Betulaceae family is a dominant tree pollen type in the atmosphere at Northwest Spain, being a major cause of allergenic rhinitis or asthma symptoms. Alnus pollen cause symptoms in the 9-20% of the total hay fever sufferers mean while the 41.89% of patients present a positive skin-prick-test for Betula allergens. Aln g1 and Bet v1 aeroallergens belong to PR-10 protein family and are associated to cross-reactivity processes. Airborne pollen and aeroallergens from Alnus and Betula were sampled during their Main Pollen Season from 2016 to 2019. Pollen sampling was conducted by means of a Hirst volumetric trap and aeroallergens were sampled using a Multi Vial Cyclone Sampler. Alnus flowering took place from January to February, with an average duration of 44 days. Betula bloom occurred from April to May with an average pollen season of 33 days. The major innovation of our study was the first detection of Aln g1 allergens in the atmosphere by using Bet v1 antibodies. This fact verified the cross-reactivity between the main allergens of Betula and Alnus pollen. Along the study period, an average of 18 days/year and 14 days/year with high potential risk of allergy due to Alnus pollen and allergen respectively, was registered. For Betula an average of 16 days/year with high potential risk of allergy due to pollen and 22 days for allergen was registered. The main consequence of the successive bloom of both trees would be the so-called "priming effect". Urban population sensitized to Betula pollen could suffer allergic symptoms during winter (as a consequence of Alnus), and in spring with the manifestation of higher symptoms under low birch pollen grain levels in the atmosphere. The traditional information to prevent allergies, such as the airborne pollen concentrations, should be combined with the data of aeroallergen to identify the real allergenic load in the atmosphere.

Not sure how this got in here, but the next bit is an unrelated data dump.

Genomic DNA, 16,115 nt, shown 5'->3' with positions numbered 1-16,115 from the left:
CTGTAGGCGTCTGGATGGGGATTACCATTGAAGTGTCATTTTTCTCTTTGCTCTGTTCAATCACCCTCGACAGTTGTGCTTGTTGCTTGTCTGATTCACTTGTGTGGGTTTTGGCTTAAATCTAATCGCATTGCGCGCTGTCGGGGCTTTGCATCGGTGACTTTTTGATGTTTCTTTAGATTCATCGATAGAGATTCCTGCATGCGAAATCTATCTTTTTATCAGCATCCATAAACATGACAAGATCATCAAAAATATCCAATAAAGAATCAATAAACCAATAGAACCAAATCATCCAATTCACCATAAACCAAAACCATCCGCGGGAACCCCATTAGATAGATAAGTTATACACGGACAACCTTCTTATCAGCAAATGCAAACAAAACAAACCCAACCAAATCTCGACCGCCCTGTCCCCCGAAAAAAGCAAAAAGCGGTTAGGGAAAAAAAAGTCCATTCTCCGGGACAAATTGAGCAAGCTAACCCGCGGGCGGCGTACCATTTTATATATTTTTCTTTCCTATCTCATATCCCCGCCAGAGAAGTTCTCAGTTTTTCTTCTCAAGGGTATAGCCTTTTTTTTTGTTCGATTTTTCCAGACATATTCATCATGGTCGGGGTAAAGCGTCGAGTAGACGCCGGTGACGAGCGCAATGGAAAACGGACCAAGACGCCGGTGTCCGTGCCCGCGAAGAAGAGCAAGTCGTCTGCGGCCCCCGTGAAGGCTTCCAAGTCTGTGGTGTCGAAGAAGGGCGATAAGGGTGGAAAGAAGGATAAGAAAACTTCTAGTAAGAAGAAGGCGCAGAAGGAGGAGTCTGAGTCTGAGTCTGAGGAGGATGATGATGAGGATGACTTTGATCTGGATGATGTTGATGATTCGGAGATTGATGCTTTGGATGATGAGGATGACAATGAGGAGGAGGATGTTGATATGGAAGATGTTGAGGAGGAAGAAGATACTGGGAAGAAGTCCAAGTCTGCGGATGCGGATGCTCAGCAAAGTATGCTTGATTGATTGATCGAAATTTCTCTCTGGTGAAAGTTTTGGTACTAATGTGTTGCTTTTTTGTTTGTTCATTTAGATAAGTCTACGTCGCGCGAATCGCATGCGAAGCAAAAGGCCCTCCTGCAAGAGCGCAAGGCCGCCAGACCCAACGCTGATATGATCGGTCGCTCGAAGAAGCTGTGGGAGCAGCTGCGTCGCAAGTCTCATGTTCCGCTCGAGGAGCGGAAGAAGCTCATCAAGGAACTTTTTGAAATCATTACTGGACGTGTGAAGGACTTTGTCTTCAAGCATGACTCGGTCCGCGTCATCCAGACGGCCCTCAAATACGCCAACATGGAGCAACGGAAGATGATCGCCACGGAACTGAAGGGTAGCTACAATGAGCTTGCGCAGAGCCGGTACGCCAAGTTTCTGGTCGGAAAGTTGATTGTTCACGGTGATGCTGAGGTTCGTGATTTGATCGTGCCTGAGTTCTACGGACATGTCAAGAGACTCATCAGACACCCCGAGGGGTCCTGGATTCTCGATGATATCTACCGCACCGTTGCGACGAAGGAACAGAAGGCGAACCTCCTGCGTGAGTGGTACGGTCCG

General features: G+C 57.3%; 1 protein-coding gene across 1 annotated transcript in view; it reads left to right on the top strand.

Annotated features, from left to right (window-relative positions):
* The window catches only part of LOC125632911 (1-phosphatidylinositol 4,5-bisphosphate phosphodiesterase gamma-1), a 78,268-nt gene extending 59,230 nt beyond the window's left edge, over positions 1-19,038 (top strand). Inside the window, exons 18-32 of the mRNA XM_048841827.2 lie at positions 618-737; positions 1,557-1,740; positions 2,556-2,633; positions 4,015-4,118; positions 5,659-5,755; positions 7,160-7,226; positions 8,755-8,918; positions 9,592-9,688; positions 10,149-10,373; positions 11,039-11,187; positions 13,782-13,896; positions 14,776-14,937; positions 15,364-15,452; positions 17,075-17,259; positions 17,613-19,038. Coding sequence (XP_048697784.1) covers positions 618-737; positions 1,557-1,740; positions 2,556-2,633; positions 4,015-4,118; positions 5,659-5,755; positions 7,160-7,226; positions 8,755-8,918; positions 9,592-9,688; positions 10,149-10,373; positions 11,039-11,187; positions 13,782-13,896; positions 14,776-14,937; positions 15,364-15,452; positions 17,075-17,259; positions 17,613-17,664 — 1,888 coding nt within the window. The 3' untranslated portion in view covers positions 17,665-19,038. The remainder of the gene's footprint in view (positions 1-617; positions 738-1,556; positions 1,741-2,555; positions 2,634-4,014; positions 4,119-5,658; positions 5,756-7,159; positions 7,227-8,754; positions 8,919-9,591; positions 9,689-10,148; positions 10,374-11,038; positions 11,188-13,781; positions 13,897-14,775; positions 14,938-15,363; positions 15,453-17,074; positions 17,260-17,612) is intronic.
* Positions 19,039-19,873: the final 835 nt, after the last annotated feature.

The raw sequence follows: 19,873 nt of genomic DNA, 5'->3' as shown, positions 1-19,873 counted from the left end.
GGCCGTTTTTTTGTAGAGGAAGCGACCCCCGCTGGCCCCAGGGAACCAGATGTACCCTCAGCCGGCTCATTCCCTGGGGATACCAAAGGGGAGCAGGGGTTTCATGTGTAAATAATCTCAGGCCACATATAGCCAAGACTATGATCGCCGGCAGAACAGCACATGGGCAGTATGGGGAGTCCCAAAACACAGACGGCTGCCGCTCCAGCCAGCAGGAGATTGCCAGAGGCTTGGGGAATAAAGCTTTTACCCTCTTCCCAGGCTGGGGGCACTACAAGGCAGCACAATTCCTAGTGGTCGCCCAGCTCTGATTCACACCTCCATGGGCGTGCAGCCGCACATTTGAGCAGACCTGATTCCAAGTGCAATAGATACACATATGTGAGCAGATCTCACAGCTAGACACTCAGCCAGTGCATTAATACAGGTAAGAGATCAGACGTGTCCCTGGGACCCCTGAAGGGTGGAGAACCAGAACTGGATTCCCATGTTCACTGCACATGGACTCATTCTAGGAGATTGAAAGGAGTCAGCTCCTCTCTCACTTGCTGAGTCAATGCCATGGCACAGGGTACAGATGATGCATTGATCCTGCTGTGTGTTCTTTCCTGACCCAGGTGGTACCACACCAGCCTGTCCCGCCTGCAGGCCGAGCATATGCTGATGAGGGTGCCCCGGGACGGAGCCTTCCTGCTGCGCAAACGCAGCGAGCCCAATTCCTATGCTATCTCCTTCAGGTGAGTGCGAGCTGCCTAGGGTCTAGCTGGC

Keywords: Aerobiology; Alder; Allergen; Atmosphere; Bet v1; Birch; Pollen.
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